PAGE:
City Expo Malaysia 2021 recorded more than 30,000 booth visitors
BY FATIHAH MANAF
With emerging global issues such as climate change and rapid urbanisation, cities are becoming more and more vulnerable.
During the closing ceremony of City Expo Malaysia (CEM) 2021, Malaysian Institute of Planners (MIP) President Datin Noraida Saludin said this during her speech and launch of the logo for MIP’s 50th anniversary. She shared the organisation had a humble beginning and never forgot its roots and objective to promote the science and arts of town planning for the benefit of the public.
“City Expo Malaysia is one of MIP’s ongoing efforts in engaging and educating the people of the importance of being part of the process in shaping the future of cities, shaping their own destiny as mankind,” stated Noraida.
CEM 2021 wrapped up its one-month virtual exhibition on Nov 8, 2021. The event, organised by MIP and Nextdor Property Communications, began with a four-day insightful forum featuring prominent speakers. The discussions involved a wide range of topics from cities to sustainability.
In total, the expo had gathered 4542 registered participants from 53 countries and featured 51 exhibitors. The total number of forum viewers was 11017, with an average of 2500 participants attending it per day. A total of 32998 booth visitors were also recorded visiting the expo, exceeding the organiser’s initial target of 10000 visitors.
CEM Chairman Ihsan Zainal Mokhtar, in his closing speech, said: “Despite the challenges, CEM 2021 has proven to be a resilient tool during the pandemic, enabling users to engage, explore and learn from one another despite distances, time zones and backgrounds.”
He hoped the event left memorable impressions for speakers and participants and would continue to be well-organised, supported and fully utilised in the future as a common educational platform for city-related solutions.
Some of the expo exhibitors were UN-Habitat, Iskandar Regional Development Authority (IRDA), AJM Planning & Urban Design Group, Urban Scale Studio Sdn Bhd and Commonwealth Association of Planners.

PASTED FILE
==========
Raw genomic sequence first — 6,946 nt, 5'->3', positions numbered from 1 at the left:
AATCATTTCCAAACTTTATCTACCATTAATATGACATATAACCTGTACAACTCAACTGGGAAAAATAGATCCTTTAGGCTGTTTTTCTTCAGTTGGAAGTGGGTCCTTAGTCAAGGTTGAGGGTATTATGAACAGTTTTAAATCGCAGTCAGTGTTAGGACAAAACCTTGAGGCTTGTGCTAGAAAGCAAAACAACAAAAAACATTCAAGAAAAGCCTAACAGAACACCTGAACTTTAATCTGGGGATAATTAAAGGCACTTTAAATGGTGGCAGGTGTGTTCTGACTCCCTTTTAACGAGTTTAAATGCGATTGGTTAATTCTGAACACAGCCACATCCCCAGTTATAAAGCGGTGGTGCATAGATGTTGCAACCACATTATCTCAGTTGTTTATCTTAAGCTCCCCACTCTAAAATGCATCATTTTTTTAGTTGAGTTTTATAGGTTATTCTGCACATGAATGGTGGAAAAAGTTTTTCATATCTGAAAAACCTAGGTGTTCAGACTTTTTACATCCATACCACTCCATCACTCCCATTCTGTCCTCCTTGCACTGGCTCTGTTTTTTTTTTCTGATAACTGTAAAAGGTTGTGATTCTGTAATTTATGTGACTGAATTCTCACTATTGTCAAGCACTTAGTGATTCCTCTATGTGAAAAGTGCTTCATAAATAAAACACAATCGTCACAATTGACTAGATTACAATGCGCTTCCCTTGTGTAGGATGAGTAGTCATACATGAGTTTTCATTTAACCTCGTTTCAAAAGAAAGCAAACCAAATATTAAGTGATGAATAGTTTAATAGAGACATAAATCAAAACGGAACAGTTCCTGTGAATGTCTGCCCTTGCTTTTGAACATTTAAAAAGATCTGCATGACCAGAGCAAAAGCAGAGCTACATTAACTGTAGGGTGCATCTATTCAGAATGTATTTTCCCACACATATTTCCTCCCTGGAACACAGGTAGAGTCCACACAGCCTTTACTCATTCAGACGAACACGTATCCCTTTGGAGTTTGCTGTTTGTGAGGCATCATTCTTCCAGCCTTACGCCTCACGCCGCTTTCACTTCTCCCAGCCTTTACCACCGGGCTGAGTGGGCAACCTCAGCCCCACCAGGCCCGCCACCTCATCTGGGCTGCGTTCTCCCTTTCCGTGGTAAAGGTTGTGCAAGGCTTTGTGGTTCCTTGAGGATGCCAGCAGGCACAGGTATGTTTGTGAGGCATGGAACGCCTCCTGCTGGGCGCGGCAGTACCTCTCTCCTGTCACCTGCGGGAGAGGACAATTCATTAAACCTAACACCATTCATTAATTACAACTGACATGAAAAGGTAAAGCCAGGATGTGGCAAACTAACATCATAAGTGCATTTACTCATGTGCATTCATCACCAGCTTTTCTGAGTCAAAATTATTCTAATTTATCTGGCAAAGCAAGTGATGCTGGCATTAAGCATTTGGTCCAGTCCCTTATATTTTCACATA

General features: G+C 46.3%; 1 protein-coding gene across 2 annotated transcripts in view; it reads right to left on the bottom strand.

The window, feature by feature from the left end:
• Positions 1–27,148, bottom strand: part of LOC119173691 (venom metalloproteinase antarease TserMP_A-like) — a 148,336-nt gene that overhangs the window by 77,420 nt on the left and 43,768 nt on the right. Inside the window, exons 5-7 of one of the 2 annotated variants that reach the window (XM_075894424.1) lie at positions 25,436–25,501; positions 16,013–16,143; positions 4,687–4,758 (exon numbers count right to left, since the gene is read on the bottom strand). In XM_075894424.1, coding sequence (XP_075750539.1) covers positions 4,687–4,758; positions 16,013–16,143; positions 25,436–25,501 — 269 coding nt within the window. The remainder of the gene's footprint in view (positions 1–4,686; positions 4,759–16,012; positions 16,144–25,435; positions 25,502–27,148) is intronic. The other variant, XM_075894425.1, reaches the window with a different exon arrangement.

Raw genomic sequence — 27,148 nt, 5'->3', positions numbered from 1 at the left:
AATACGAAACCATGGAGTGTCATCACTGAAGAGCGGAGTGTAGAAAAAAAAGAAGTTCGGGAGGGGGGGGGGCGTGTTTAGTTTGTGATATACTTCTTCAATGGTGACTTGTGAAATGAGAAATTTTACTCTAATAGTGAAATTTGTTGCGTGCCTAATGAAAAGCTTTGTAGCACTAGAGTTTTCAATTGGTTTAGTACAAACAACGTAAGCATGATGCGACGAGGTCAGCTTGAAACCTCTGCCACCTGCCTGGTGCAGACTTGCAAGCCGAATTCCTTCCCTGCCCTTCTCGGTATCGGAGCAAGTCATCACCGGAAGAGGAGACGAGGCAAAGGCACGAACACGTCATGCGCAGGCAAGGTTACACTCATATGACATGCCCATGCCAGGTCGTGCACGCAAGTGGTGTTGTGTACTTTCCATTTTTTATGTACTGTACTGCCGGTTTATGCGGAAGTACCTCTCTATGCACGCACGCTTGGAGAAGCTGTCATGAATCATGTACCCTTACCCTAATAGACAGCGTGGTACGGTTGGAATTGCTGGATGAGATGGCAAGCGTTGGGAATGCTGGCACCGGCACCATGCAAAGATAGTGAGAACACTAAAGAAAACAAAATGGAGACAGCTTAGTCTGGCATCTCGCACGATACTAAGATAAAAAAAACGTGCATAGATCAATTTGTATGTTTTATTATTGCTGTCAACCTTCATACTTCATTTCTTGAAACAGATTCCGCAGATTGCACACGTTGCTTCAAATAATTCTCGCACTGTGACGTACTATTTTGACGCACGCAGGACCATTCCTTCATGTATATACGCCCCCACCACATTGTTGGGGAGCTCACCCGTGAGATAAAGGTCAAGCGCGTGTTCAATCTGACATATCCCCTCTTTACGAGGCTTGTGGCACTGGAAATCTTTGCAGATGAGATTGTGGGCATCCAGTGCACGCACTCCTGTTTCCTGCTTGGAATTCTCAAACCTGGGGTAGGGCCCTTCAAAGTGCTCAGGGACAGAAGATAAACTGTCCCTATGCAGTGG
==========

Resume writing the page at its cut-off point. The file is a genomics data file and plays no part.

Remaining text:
Getting to know Kuala Lumpur
Kuala Lumpur was granted city status on Feb 1, 1972. The city has evolved over the years and many new initiatives have been introduced in the past year to move Kuala Lumpur towards an inclusive, sustainable, resilient, and progressive city.
As the strategic partner of CEM 2021, Kuala Lumpur City Hall (DBKL) had a unique programme during the event entitled ‘DBKL Branded Content Day’, a day aimed at getting participants to know more about the city.
The first presentation during the special programme was delivered by Datuk Seri Mahadi Che Ngah, the Mayor of Kuala Lumpur. The title of his presentation was ‘100 Years of Kuala Lumpur’s Sustainability Journey & Challenges’.
Like all cities worldwide, Kuala Lumpur has faced many urban challenges that have shaped the city’s current landscape. Some of the challenges include frequent floods, notably in 1902 and 1917, economic recession, and continued population growth.
“In proactively addressing this issue (population growth), and as a part of our efforts to ensure all citizens have access for shelter, DBKL built numerous low-cost public housing over the years to accommodate squatters as well as low-income citizens,” said Mahadi.
“In addressing the needs of our growing city, KL Sentral was developed to become a public transportation hub for the city.
At the same time, it also connects Kuala Lumpur to the KL International Airport (KLIA).”
He noted the city stood firmly as the central point of employment, education, start-up businesses and other growth prospects. Mahadi believed effective urban planning was vital in addressing urban issues in Kuala Lumpur.
“Most importantly, it is key to establishing a more sustainable future and realising our new vision of Kuala Lumpur as a city for all.”
He revealed Kuala Lumpur had reaffirmed its strong commitment towards reducing 70 per cent of carbon emissions by 2030 and achieving carbon neutrality by 2050. With this bold commitment in mind, DBKL had introduced several strategic blueprints and master plans over the years in driving the carbon neutrality target.
“The Draft Kuala Lumpur Structure Plan 2040 (KLSP2040) was introduced in March 2020 with a vision of developing Kuala Lumpur into a city for all, with an emphasis on sharing, inclusivity and equality.”
In executing its action plans, DBKL implemented some green and low mobility initiatives in the city, such as:
• Solar panels installation (Eg: IKEA Cheras, DUKE Plaza Tol)
• Rainwater harvesting system
• Improving solid waste management
• Urban farming
• Extensive rail network
• KL car-free morning
“In line with City Expo Malaysia 2021’s theme of 100 years advancing our cities, the hope is we will not only celebrate our achievements but continue to collectively seek out solutions. Together, let us create a greater Kuala Lumpur, one that is more liveable.
Other speakers during the programme included Datuk Sulaiman Mohamed, Executive Director (Planning) of DBKL; Datuk Azmi Abdul Hamid, Executive Director (Project Management) of DBKL; Datuk Sr Kamarulzaman Mat Salleh, Executive Director (Management) of DBKL; Anwar Mohd. Zain, Executive Director (Socio-Economic Development) of DBKL.
The DBKL Branded Content Day also featured pocket talks from Ismail Abdullah, President & CEO of International Green Training Centre; Dr Nurfashareena Muhamad, Research Fellow in Universiti Kebangsaan Malaysia; Dr Azmizam Abdul Rashid, Deputy CEO of Urbanice Malaysia and Mariana Isa, Co-Director of Heritage Output Lab. — @Green